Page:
And we knew the road from Honeydew to Black Beach was going to be a little rough and slow and we had no idea what we’d find at Shelter Cove.
Would it really be worth all that extra effort?
As we were traveling with kids too, there is only so much whining you can take spending the vast majority of the day in a cramped car with them.
However, once we got started on the Lost Coast drive and enjoyed its beauty, and made good time, we decided we probably wouldn’t get this chance again and decided to drive the extra miles to Black Sand Beach and Shelter Cove.
Thank goodness we did.
The area around Shelter Cove is stunning. I was blown away by its beauty and felt I had been transported to the shores of Hawaii.
Just when you think you’ve seen it all, a steep, windy road (you almost quit and turned off) leads you to this tropical cove.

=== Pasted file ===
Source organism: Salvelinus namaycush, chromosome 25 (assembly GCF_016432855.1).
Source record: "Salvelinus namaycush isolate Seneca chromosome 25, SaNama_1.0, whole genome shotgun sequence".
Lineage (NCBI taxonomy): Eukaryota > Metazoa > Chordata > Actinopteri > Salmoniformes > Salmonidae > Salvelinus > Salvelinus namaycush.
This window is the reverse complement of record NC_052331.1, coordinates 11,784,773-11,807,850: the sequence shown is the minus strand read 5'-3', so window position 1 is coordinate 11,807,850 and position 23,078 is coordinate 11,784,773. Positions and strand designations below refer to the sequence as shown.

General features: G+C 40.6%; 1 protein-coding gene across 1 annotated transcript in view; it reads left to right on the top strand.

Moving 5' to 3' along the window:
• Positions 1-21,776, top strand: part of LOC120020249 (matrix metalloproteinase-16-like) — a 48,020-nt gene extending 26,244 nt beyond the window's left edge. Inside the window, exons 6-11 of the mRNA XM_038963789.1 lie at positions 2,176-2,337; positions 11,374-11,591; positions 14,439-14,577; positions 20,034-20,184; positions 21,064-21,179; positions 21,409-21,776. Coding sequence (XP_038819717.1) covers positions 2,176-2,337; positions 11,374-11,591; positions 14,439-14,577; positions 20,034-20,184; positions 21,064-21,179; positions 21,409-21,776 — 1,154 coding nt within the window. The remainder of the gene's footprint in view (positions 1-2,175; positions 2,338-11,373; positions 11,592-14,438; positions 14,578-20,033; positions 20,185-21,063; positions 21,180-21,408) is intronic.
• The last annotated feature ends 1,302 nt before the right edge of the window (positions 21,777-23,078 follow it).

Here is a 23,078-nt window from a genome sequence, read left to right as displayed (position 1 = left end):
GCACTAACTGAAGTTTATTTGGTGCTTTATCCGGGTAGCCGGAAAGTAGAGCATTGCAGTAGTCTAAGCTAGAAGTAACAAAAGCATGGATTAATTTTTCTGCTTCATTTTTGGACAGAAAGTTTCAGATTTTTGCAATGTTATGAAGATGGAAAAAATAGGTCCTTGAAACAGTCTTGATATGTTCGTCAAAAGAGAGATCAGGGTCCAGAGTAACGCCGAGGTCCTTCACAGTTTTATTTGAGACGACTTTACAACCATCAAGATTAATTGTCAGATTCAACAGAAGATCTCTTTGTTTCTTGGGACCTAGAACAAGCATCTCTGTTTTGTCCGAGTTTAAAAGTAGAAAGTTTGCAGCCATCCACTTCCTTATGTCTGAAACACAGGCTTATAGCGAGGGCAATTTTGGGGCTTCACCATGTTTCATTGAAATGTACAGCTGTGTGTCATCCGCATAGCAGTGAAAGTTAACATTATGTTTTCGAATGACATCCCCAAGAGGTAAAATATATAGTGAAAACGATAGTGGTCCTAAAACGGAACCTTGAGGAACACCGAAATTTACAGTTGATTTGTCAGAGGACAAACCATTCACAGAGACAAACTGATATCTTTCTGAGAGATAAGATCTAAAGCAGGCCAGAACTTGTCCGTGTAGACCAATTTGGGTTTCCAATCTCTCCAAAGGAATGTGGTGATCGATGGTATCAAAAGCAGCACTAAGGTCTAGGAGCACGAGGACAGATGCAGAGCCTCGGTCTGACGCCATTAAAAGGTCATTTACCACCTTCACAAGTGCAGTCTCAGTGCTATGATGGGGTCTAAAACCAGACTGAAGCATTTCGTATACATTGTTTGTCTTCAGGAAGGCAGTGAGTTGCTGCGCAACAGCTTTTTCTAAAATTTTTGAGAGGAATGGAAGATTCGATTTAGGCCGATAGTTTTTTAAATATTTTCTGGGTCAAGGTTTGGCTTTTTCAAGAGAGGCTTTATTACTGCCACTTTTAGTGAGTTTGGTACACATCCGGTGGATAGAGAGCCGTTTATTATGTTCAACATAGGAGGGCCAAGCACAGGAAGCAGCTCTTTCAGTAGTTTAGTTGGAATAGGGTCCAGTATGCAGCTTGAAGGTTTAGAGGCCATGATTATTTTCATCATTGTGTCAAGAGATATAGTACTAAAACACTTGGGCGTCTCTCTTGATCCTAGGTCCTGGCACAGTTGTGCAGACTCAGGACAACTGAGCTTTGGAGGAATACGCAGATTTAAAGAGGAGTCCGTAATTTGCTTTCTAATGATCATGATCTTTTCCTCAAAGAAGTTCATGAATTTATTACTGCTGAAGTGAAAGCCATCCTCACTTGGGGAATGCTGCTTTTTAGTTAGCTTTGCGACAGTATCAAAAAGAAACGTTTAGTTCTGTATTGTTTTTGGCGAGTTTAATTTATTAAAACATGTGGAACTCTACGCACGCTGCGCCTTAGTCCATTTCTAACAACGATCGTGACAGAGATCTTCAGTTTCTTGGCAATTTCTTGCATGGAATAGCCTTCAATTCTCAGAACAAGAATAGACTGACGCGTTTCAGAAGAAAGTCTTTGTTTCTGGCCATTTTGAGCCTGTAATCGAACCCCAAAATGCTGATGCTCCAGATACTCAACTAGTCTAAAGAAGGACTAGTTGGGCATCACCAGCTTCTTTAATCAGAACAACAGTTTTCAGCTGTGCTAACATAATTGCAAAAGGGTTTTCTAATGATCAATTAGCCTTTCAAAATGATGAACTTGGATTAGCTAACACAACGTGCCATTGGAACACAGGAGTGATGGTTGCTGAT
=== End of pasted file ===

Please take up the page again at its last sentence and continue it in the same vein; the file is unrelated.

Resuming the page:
All the blessings were working in our favor as it was sunny, and warm and the waters very calm and still. Three magical ingredients that rarely line up in this part of the world.
Unlike most of California, in particular from San Francisco down to San Diego, this area was free from crowds. We practically had it all to ourselves and would be the perfect quiet short trip many Californians can only dream about.
If you are a hiker and adventurer, consider the thrill of the Lost Coast Trail, which takes you along the beach front.
Allow us to share with you the Lost Coast road trip and what to expect.
Ferndale is the town where time stood still.
Meander down the main road to find lampost-lined blocks of historic Victorian style architecture that houses various artisans from artists to blacksmith, this is small town Americana.